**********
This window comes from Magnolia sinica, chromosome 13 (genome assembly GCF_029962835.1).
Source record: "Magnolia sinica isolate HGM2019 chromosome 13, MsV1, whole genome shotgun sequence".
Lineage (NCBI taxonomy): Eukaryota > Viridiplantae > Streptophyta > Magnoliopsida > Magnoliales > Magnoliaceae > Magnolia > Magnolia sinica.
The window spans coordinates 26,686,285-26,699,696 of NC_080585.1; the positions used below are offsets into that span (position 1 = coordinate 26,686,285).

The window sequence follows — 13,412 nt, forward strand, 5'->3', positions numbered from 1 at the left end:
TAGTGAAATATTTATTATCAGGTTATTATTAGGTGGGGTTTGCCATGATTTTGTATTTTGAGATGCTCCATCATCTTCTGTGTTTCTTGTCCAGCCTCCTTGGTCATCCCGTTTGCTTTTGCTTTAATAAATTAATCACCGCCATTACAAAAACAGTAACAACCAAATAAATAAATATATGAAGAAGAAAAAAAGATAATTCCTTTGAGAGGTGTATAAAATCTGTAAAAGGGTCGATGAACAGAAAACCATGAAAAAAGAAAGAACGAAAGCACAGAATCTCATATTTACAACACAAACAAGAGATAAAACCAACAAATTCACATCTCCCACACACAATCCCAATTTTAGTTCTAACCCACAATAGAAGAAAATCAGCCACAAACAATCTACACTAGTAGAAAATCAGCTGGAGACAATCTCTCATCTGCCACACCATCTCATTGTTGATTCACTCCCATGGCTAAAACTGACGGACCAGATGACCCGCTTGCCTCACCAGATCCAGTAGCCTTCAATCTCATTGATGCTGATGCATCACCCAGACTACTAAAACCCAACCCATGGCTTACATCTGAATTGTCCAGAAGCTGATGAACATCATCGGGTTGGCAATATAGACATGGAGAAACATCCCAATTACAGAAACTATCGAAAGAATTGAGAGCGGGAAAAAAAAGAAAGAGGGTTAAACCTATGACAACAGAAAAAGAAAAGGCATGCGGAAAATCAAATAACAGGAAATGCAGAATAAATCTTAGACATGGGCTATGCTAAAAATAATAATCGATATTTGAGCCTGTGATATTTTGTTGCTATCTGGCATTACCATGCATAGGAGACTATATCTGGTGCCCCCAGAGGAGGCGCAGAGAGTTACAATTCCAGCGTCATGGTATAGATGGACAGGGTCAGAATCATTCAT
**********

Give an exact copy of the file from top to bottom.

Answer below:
This window comes from Magnolia sinica, chromosome 13 (genome assembly GCF_029962835.1).
Source record: "Magnolia sinica isolate HGM2019 chromosome 13, MsV1, whole genome shotgun sequence".
Lineage (NCBI taxonomy): Eukaryota > Viridiplantae > Streptophyta > Magnoliopsida > Magnoliales > Magnoliaceae > Magnolia > Magnolia sinica.
The window spans coordinates 26,686,285-26,699,696 of NC_080585.1; the positions used below are offsets into that span (position 1 = coordinate 26,686,285).

The window sequence follows — 13,412 nt, forward strand, 5'->3', positions numbered from 1 at the left end:
TAGTGAAATATTTATTATCAGGTTATTATTAGGTGGGGTTTGCCATGATTTTGTATTTTGAGATGCTCCATCATCTTCTGTGTTTCTTGTCCAGCCTCCTTGGTCATCCCGTTTGCTTTTGCTTTAATAAATTAATCACCGCCATTACAAAAACAGTAACAACCAAATAAATAAATATATGAAGAAGAAAAAAAGATAATTCCTTTGAGAGGTGTATAAAATCTGTAAAAGGGTCGATGAACAGAAAACCATGAAAAAAGAAAGAACGAAAGCACAGAATCTCATATTTACAACACAAACAAGAGATAAAACCAACAAATTCACATCTCCCACACACAATCCCAATTTTAGTTCTAACCCACAATAGAAGAAAATCAGCCACAAACAATCTACACTAGTAGAAAATCAGCTGGAGACAATCTCTCATCTGCCACACCATCTCATTGTTGATTCACTCCCATGGCTAAAACTGACGGACCAGATGACCCGCTTGCCTCACCAGATCCAGTAGCCTTCAATCTCATTGATGCTGATGCATCACCCAGACTACTAAAACCCAACCCATGGCTTACATCTGAATTGTCCAGAAGCTGATGAACATCATCGGGTTGGCAATATAGACATGGAGAAACATCCCAATTACAGAAACTATCGAAAGAATTGAGAGCGGGAAAAAAAAGAAAGAGGGTTAAACCTATGACAACAGAAAAAGAAAAGGCATGCGGAAAATCAAATAACAGGAAATGCAGAATAAATCTTAGACATGGGCTATGCTAAAAATAATAATCGATATTTGAGCCTGTGATATTTTGTTGCTATCTGGCATTACCATGCATAGGAGACTATATCTGGTGCCCCCAGAGGAGGCGCAGAGAGTTACAATTCCAGCGTCATGGTATAGATGGACAGGGTCAGAATCATTCAT